Saturday, 22 July 2017
A Tale for the Time Being by Ruth Ozeki
When Ruth first realizes she has found a diary, she is curious about it's writer. As she continues to read, she gets pulled into the writer, Nao's life. Soon the time line becomes blurred and Ruth begins doubting herself and her memory.
This is a story full of choices and their consequences. (ripple effect). Time is a also a frequent topic for both Nao and Ruth. The first has chosen to limit her remaining time while the later ponders how much she has remaining. Nao's great-grandmother has had the most time of them all, 104 years, which she had learned to use to the benefit of mankind. She was my favourite character in the book . She seemed so wise and knew the best approach to use with Nao.
At various times while I was listening to this audio book, I experienced widely ranging emotions. I felt compassion for Nao and her trials at school. I was annoyed with Ruth for her dithering over her writing. Often I was confused, wondering how the author could possibly tie together the two women's very different stories.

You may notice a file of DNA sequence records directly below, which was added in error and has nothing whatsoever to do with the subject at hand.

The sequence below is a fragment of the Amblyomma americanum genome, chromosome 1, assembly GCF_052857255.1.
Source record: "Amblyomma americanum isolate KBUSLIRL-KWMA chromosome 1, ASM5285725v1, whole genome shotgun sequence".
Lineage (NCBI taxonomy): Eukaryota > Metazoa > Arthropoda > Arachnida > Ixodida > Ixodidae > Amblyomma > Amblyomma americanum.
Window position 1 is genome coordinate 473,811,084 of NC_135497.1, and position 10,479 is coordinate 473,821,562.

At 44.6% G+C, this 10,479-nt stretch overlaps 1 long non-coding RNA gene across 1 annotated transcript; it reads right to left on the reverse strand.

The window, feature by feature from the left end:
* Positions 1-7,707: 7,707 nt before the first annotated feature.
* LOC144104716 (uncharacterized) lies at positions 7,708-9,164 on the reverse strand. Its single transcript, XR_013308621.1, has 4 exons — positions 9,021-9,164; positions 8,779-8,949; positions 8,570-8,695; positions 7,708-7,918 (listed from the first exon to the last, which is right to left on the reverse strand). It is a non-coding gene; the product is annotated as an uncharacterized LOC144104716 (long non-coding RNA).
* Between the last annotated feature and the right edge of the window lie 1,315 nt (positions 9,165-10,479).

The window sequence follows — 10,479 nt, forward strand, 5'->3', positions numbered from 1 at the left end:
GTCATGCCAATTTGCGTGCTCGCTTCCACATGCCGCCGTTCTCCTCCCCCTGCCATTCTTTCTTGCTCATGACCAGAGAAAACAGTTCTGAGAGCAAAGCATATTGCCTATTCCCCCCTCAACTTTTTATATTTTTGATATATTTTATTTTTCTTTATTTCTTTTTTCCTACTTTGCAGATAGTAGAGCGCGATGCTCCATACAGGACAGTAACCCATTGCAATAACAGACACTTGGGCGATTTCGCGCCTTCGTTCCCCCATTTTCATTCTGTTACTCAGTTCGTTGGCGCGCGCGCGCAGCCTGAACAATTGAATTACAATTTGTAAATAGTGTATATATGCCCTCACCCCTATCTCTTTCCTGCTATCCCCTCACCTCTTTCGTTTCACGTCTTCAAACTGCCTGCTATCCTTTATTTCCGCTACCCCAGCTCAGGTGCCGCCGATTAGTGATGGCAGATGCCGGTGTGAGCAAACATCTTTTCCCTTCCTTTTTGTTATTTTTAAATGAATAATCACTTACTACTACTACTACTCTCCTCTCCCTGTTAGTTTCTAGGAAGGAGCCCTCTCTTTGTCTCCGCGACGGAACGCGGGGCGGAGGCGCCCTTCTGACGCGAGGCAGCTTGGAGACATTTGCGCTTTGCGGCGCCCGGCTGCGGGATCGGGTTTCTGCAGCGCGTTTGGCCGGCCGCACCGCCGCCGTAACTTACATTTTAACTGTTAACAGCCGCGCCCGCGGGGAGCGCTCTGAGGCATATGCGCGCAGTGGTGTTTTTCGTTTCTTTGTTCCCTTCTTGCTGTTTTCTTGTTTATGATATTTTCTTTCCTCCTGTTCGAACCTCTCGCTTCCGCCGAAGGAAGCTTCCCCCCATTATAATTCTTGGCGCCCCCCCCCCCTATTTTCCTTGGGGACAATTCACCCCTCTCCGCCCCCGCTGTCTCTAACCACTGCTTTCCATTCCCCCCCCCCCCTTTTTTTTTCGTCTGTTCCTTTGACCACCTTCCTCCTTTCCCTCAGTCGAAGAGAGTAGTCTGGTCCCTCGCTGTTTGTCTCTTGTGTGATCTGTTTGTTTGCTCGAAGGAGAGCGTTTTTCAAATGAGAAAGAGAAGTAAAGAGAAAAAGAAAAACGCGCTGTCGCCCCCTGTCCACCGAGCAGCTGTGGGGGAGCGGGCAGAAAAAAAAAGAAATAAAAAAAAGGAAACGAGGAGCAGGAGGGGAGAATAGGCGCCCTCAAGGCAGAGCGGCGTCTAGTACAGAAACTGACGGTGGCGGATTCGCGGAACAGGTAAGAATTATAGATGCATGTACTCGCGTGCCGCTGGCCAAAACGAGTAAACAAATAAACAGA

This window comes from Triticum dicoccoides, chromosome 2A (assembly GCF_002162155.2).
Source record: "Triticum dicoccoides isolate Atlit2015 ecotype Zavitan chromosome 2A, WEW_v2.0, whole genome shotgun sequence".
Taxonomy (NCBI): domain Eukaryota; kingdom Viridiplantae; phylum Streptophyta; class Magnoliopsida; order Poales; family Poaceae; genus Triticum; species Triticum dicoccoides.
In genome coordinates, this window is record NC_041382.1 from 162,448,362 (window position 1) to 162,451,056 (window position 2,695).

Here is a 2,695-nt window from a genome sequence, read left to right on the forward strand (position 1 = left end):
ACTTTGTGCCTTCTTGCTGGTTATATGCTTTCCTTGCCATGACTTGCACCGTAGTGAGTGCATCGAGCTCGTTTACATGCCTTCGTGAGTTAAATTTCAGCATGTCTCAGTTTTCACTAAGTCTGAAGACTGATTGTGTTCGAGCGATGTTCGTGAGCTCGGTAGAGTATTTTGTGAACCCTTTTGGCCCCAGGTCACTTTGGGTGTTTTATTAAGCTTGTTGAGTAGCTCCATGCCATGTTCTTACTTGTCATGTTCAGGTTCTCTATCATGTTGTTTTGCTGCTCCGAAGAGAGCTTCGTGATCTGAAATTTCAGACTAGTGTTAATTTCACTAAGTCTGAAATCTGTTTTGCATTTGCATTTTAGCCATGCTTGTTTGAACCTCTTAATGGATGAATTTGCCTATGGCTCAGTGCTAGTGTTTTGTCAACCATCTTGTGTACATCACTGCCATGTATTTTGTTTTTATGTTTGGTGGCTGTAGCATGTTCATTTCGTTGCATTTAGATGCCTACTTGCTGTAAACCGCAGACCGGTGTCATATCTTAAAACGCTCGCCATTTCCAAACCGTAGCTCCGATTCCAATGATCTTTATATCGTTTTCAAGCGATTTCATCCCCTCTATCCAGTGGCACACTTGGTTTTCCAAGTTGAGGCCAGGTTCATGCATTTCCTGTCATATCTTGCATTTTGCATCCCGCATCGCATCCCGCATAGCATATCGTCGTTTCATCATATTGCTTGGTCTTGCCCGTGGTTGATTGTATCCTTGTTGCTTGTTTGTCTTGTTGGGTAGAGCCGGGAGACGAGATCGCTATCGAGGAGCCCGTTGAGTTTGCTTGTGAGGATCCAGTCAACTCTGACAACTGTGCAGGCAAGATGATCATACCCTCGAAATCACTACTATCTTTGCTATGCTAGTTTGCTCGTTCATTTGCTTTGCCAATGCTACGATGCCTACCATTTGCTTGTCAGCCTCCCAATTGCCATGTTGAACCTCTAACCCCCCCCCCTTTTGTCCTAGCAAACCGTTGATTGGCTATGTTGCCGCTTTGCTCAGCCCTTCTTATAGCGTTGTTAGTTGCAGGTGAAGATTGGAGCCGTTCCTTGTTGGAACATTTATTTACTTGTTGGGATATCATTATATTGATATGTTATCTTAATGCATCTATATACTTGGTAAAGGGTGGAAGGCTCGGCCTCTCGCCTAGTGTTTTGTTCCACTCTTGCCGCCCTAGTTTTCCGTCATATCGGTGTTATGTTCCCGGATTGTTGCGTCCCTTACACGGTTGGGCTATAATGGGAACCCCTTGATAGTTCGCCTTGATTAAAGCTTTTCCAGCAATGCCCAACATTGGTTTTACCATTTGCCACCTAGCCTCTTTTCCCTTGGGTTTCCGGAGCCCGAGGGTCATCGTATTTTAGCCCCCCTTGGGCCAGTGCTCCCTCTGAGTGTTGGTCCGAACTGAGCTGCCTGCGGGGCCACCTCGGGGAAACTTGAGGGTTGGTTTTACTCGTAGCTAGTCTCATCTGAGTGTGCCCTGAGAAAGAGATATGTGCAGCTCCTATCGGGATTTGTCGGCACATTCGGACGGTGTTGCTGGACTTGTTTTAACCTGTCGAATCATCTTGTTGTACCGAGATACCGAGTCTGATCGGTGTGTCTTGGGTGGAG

This would be a good book club selection as there are a number of areas I am unclear about that could benefit from discussion.
One of the things that intrigues me about this book, is that the author, Ruth Ozeki, is a character in the story. That adds more to my pondering of the time and place of this tale.
I listened to the unabridged audio book as read by the author. She did a wonderful job voicing the characters, particularly old Jiko, the great-grandmother. Blackstone Audio 14 hours 43 minutes.
The author's end notes in the audio version indicate that the printed version contains additional supplementary materials.
Cover image courtesy Penguin Random House Canada